Just how hard are discus to keep?

Lund

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I am currently cycling my 110g tall tank (fishless cycle). And I am exploring possible fish to put into it. And after looking through the thread of angel, and discus pics I decided that some discus and angels would look trully awsome in my tank. So, is all the info I've been able to find true? Are discus really as hard to keep, do to low tollerance of unclean water?
What are some tips on keeping discus for a new, and potential discus keeper.
 

Vitaliy

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People tend to make things up to make themselves look good, if you talk to Discus keepers they will make it sound like it is impossible; you have to maintain very low pH, do water changes twice a day, and do this and that. Discus that you find in your local store are not wild caught and are most likely kept in your regular tap water and should not be much harder to keep than any other fish.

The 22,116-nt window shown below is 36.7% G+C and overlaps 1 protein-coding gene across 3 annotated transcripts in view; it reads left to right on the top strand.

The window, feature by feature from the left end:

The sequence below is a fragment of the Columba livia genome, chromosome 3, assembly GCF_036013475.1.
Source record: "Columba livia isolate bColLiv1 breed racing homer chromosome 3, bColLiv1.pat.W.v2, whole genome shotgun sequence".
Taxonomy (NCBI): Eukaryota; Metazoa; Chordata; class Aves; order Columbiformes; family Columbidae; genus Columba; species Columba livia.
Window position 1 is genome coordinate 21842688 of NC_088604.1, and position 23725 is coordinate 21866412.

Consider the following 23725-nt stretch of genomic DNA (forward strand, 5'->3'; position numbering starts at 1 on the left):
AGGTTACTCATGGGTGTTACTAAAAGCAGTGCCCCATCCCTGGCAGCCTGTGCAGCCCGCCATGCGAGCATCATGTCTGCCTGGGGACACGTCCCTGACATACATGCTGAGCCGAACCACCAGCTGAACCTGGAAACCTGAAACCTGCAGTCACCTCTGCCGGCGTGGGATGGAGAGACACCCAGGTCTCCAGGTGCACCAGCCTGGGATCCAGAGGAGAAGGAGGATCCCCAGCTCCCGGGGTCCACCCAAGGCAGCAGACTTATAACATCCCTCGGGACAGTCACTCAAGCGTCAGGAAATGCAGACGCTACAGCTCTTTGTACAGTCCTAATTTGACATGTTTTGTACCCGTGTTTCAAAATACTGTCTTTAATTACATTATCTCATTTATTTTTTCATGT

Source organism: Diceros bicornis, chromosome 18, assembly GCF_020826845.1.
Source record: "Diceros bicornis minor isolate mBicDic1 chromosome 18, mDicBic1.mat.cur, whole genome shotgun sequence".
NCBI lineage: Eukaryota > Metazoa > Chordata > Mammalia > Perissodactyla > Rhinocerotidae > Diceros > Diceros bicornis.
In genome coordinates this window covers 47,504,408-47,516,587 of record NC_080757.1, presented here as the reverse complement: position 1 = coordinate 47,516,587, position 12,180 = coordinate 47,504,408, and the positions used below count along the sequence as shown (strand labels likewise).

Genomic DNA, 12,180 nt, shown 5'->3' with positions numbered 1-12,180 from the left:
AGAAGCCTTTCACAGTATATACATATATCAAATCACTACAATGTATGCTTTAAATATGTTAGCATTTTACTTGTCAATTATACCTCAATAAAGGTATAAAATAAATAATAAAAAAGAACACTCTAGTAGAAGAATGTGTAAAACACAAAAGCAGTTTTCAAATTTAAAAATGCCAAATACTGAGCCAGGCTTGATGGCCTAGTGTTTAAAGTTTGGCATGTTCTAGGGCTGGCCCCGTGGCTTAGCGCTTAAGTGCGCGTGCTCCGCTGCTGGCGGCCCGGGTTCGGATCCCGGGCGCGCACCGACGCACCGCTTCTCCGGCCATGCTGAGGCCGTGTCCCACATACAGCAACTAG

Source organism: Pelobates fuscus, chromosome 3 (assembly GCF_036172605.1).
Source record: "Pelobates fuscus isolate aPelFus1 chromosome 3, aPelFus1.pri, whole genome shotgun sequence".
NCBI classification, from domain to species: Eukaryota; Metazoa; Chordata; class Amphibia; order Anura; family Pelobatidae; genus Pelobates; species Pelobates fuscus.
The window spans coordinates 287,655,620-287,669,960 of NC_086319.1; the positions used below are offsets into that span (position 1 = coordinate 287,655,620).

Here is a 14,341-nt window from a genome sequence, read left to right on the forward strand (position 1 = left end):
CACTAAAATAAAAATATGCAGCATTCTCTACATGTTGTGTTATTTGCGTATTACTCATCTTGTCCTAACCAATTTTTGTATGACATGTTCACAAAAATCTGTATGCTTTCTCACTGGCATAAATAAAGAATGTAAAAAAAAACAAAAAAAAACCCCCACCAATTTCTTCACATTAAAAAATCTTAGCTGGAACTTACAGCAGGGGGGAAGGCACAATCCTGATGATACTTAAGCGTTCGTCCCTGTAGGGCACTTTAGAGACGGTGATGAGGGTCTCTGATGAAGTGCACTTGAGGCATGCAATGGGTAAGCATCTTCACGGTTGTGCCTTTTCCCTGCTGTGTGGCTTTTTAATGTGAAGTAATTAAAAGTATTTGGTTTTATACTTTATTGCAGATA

Get some driftwood for the tank, keep up with your water changes, and feed them a good/varied diet, and nothing else to it. Go for it!
 

Oddball

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...and keep the temp up at 84 to 86 degrees. This is higher than what you'd find with wild discus. But, breeders have been keeping the temp up to stave off disease and the fish are adjusted to higher temps. Twice daily water changes is a little rediculous. However, discus do require frequent water changes as they are intolerant of nitrites. So test often and do a change when nitrites go above trace level. They also need a good amount of aeration to meet their higher DO requirements.
 

Dkarc